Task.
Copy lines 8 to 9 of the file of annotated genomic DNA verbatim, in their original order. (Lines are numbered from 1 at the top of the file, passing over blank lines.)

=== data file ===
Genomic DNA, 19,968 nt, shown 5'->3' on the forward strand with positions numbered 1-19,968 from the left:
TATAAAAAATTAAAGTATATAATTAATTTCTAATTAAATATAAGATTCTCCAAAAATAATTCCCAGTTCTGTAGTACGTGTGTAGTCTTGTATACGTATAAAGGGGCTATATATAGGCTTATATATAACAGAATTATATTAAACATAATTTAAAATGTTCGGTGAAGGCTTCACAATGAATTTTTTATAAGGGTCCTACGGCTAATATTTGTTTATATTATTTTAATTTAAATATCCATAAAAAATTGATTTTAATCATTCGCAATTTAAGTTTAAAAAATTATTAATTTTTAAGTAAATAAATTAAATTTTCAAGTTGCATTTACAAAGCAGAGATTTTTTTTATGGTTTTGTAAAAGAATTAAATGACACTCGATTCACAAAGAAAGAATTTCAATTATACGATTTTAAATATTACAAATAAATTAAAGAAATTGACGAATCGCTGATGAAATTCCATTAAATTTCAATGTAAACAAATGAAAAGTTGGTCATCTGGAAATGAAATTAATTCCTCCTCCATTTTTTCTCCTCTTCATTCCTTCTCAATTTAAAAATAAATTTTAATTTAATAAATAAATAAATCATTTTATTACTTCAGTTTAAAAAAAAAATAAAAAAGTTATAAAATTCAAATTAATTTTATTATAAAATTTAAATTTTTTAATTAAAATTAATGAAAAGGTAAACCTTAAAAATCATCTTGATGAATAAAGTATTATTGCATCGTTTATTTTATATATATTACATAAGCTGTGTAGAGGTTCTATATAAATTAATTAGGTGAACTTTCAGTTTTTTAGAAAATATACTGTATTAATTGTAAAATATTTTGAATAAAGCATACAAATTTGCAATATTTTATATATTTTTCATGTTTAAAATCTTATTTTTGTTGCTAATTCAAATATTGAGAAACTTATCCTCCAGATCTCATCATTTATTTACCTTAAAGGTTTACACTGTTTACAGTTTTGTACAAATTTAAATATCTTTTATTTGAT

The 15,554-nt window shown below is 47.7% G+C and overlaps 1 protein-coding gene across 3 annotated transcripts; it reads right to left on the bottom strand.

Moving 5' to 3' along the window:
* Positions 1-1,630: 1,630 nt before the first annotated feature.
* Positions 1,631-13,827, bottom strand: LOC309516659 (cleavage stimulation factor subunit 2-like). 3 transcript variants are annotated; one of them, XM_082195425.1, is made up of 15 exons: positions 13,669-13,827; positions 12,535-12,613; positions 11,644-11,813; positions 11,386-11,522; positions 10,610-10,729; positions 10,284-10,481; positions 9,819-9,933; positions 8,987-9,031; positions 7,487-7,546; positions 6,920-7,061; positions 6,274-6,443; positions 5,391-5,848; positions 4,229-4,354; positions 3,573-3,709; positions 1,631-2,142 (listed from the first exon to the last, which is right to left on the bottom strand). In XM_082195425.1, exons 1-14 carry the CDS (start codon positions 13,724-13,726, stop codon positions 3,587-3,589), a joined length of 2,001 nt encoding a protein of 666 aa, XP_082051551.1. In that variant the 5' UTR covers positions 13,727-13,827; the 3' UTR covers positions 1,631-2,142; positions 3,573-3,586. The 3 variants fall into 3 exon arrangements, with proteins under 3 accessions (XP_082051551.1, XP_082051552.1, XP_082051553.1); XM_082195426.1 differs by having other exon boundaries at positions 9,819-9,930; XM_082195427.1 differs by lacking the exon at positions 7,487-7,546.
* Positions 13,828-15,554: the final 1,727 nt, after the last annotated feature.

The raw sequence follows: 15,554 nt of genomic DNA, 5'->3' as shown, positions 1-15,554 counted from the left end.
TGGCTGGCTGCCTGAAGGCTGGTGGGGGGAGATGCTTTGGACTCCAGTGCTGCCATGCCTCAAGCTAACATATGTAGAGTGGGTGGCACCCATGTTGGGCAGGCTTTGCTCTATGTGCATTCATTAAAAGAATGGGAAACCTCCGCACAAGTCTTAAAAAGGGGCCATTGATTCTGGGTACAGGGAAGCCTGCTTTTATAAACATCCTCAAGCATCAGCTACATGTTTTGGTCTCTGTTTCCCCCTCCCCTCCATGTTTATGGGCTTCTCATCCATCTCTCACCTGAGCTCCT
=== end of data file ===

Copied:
The raw sequence follows: 15,554 nt of genomic DNA, 5'->3' as shown, positions 1-15,554 counted from the left end.
TGGCTGGCTGCCTGAAGGCTGGTGGGGGGAGATGCTTTGGACTCCAGTGCTGCCATGCCTCAAGCTAACATATGTAGAGTGGGTGGCACCCATGTTGGGCAGGCTTTGCTCTATGTGCATTCATTAAAAGAATGGGAAACCTCCGCACAAGTCTTAAAAAGGGGCCATTGATTCTGGGTACAGGGAAGCCTGCTTTTATAAACATCCTCAAGCATCAGCTACATGTTTTGGTCTCTGTTTCCCCCTCCCCTCCATGTTTATGGGCTTCTCATCCATCTCTCACCTGAGCTCCT